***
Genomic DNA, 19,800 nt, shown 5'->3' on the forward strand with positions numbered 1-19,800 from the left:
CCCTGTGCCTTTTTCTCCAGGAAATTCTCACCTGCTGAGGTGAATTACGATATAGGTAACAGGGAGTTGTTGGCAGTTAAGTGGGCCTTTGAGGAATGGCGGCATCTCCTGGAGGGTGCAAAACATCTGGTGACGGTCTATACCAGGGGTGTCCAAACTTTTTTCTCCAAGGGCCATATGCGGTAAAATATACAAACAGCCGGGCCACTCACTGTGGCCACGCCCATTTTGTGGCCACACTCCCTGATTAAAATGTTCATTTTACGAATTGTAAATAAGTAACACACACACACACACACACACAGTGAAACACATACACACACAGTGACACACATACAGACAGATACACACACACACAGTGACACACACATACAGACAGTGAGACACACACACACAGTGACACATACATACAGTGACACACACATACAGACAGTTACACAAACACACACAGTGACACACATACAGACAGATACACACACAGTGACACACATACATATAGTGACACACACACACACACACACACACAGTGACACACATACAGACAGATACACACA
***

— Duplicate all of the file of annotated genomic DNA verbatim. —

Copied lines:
Genomic DNA, 19,800 nt, shown 5'->3' on the forward strand with positions numbered 1-19,800 from the left:
CCCTGTGCCTTTTTCTCCAGGAAATTCTCACCTGCTGAGGTGAATTACGATATAGGTAACAGGGAGTTGTTGGCAGTTAAGTGGGCCTTTGAGGAATGGCGGCATCTCCTGGAGGGTGCAAAACATCTGGTGACGGTCTATACCAGGGGTGTCCAAACTTTTTTCTCCAAGGGCCATATGCGGTAAAATATACAAACAGCCGGGCCACTCACTGTGGCCACGCCCATTTTGTGGCCACACTCCCTGATTAAAATGTTCATTTTACGAATTGTAAATAAGTAACACACACACACACACACACACAGTGAAACACATACACACACAGTGACACACATACAGACAGATACACACACACACAGTGACACACACATACAGACAGTGAGACACACACACACAGTGACACATACATACAGTGACACACACATACAGACAGTTACACAAACACACACAGTGACACACATACAGACAGATACACACACAGTGACACACATACATATAGTGACACACACACACACACACACACACAGTGACACACATACAGACAGATACACACA